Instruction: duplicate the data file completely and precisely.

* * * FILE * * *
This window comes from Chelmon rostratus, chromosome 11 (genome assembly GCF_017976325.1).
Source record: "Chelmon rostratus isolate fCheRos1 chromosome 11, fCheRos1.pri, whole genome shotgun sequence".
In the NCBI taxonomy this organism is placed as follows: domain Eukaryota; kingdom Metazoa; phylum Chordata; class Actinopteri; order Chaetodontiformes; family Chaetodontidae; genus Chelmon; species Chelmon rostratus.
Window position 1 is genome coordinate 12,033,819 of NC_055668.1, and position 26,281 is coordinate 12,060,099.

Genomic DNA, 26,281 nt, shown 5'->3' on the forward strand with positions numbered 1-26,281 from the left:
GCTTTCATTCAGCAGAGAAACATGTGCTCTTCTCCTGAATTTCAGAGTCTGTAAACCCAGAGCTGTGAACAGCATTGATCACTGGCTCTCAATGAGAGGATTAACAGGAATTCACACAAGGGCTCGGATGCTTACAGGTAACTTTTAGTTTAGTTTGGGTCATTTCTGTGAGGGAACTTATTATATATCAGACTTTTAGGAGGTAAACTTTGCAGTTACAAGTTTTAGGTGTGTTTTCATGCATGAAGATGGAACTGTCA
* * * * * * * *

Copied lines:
This window comes from Chelmon rostratus, chromosome 11 (genome assembly GCF_017976325.1).
Source record: "Chelmon rostratus isolate fCheRos1 chromosome 11, fCheRos1.pri, whole genome shotgun sequence".
In the NCBI taxonomy this organism is placed as follows: domain Eukaryota; kingdom Metazoa; phylum Chordata; class Actinopteri; order Chaetodontiformes; family Chaetodontidae; genus Chelmon; species Chelmon rostratus.
Window position 1 is genome coordinate 12,033,819 of NC_055668.1, and position 26,281 is coordinate 12,060,099.

Genomic DNA, 26,281 nt, shown 5'->3' on the forward strand with positions numbered 1-26,281 from the left:
GCTTTCATTCAGCAGAGAAACATGTGCTCTTCTCCTGAATTTCAGAGTCTGTAAACCCAGAGCTGTGAACAGCATTGATCACTGGCTCTCAATGAGAGGATTAACAGGAATTCACACAAGGGCTCGGATGCTTACAGGTAACTTTTAGTTTAGTTTGGGTCATTTCTGTGAGGGAACTTATTATATATCAGACTTTTAGGAGGTAAACTTTGCAGTTACAAGTTTTAGGTGTGTTTTCATGCATGAAGATGGAACTGTCA